Distance from the crisis, time to get acclimated to the mergers, and other changes at these firms also likely contributed to increased satisfaction. Advisors have had three to four years to let it sink in.
“Friction in the system eventually gets moved out, and people resign to their fate: ‘Yep, we’re part of BofA,’” Welsh says.
And those who were unhappy with the changes coming out of the crisis have likely jumped ship by now. According to data by Cerulli Associates, the wirehouses lost 2.4 percent of its advisor count in the last four years.
With the crisis four years behind, most of the unsatisfied ranks and lower producers from these firms have likely been flushed out of the system, leaving those who are satisfied employees, says Alois Pirker, research director at Aite Group.
Allure of Independence
That is not to say that there won’t be more movement out of the wirehouses. The allure of independence is persistent, and the winding down of retention packages will likely lead some to the exits.
Twenty-two percent of respondents said they have considered going independent in the past year, up from 18 percent last year. Morgan Stanley (36 percent) and Wells Fargo (26 percent) advisors are more likely to consider it.
Many large teams are breaking away to the RIA model, and a few prominent acquisitions of RIA firms are making it even more alluring. In November, Los Angeles-based Luminous Capital was bought by First Republic Bank for $125 million in cash. The team left Merrill in 2009.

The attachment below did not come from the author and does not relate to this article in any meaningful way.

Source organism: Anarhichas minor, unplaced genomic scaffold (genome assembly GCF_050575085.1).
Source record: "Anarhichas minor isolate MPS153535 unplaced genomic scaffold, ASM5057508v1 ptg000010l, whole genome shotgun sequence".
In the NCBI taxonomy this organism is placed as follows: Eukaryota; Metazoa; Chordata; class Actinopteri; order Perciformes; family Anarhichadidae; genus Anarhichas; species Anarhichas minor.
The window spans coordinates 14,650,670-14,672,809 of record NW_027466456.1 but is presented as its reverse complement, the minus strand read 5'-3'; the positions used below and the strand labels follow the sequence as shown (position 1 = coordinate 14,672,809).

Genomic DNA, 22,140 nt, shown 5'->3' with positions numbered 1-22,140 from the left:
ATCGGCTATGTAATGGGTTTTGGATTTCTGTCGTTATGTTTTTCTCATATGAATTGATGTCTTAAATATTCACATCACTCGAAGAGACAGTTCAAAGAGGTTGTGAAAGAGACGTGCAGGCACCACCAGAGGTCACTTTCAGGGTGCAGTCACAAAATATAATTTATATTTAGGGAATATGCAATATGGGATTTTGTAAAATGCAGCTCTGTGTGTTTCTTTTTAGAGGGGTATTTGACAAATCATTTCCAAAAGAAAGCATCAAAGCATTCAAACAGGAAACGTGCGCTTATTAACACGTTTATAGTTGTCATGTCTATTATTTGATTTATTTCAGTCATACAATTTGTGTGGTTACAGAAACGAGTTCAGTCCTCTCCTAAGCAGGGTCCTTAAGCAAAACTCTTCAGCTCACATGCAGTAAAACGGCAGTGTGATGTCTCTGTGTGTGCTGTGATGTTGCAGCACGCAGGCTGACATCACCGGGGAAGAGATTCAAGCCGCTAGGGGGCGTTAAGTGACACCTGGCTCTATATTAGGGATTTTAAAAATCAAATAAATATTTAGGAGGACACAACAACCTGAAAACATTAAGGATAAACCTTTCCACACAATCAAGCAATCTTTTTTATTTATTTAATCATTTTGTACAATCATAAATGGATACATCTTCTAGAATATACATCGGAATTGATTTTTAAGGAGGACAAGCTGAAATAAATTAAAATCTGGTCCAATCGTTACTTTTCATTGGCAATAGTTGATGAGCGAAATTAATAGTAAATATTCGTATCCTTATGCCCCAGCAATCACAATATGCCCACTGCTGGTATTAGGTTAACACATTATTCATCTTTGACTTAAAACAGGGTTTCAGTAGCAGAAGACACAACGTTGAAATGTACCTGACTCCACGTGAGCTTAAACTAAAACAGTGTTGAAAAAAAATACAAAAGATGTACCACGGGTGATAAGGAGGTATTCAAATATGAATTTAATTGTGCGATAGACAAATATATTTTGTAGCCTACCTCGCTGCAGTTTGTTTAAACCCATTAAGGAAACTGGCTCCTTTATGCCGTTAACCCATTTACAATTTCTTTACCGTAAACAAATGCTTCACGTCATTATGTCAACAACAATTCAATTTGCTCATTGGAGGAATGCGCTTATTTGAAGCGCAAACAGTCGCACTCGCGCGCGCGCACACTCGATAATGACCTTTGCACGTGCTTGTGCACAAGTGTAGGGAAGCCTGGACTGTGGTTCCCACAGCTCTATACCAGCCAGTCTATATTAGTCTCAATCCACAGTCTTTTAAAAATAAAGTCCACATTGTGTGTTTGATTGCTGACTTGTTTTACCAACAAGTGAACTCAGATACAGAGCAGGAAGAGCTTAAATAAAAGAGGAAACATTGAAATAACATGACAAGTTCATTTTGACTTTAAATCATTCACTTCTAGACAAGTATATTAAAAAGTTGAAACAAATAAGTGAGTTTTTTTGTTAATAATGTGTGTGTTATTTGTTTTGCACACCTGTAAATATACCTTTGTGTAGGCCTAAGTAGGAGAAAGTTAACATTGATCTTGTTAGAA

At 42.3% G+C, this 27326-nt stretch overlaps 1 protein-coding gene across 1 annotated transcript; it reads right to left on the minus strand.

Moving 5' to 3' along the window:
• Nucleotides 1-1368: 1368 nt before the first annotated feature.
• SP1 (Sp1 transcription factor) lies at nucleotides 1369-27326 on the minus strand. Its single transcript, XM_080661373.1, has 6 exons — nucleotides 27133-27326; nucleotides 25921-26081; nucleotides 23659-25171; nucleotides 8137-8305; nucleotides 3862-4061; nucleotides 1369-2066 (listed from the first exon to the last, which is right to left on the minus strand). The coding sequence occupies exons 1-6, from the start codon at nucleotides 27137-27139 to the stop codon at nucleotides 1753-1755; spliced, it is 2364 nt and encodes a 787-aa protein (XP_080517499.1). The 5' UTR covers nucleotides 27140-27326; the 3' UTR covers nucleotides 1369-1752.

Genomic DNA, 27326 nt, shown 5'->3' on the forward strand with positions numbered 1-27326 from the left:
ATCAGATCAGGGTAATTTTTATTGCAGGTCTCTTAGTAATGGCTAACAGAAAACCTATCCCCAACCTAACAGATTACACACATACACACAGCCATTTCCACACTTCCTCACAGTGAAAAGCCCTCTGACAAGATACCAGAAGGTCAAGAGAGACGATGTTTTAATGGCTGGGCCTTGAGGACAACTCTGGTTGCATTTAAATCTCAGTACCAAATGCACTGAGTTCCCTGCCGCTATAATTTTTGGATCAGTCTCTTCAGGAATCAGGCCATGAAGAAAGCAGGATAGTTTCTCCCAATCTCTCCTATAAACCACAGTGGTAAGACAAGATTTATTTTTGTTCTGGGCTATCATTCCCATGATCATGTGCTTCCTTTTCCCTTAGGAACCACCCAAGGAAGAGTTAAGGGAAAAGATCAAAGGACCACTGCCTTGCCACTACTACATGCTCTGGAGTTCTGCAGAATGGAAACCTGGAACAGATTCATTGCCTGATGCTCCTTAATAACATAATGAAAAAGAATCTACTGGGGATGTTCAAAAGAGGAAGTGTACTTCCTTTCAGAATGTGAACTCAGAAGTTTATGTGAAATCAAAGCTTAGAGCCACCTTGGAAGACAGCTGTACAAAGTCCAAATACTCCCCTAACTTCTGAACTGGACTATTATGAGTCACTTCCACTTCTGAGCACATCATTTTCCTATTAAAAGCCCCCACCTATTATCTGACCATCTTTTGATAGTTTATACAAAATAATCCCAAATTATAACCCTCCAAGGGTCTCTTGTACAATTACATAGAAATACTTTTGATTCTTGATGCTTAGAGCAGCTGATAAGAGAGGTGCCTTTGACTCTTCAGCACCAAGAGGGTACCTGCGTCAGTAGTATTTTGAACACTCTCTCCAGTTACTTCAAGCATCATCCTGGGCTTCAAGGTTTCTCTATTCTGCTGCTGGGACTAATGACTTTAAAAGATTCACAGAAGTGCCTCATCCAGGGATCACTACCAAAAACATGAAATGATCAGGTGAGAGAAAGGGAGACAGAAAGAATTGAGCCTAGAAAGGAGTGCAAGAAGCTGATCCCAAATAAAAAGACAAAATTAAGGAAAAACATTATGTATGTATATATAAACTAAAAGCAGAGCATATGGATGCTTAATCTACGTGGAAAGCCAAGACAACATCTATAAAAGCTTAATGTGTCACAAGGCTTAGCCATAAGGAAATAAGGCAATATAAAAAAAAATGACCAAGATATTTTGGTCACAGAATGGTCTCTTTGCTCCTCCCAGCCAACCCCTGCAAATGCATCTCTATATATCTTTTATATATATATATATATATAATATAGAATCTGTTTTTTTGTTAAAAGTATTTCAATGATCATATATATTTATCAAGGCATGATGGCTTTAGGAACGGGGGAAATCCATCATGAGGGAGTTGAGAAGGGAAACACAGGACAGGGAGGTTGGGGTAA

“That had to send shockwaves to every big team,” says Todd Taylor, partner at Heidrick & Struggles, a global executive search and consulting firm. “It makes the allure of independence for the megateams out there to be so much more enticing, and that’s only going to continue.”
Lately, the headlines have painted a dire picture of the wirehouse channel, with predictions of significant exits as the golden handcuffs come off. But by no means has there been a mass exodus from these firms; in fact, last year the channel increased its advisor count by 1.4 percent.
Going forward, the exodus will likely resemble the current of a creek, not of a big river that many have predicted. The wirehouses are expected to lose only 1 percent of their advisor force by 2016, Cerulli Associates estimates. And these firms still have the largest asset market share in the industry, at 26.4 percent as of 2011, Cerulli says.
“I’ve never been a believer that somehow the wirehouse model is falling apart and disappearing,” Palaveev says. “Day after day, we see a team leave a wirehouse and go independent. But if we really count them, at the end of the day we will find that there’s probably no more than 500-600 advisors a year that go independent.”
There’s a big difference between what people are thinking and what they actually do. It still stands that most respondents don’t plan on moving anywhere.
‘The Wheels Are Coming Off’
Advisors held mixed opinions on the integrations this year.
Wells Fargo advisors have a slightly better view of their integration than last year, with 24 percent viewing the impact on their business as positive (up from 20 percent last year); 12 percent view it negatively and 32 percent are neutral.
Four years ago Well Fargo & Co. acquired Wachovia, which in turn had bought A.G. Edwards in 2007. Wells had more time to get past the heavy lifting, Taylor says, since they were the first to go through an integration.
At Bank of America/Merrill Lynch, more advisors believe the merger has had a positive impact on their business (27 percent) than a negative one (17 percent), while 35 percent had a neutral opinion. (Where percentages don’t add up to 100, that means some advisors didn’t respond.)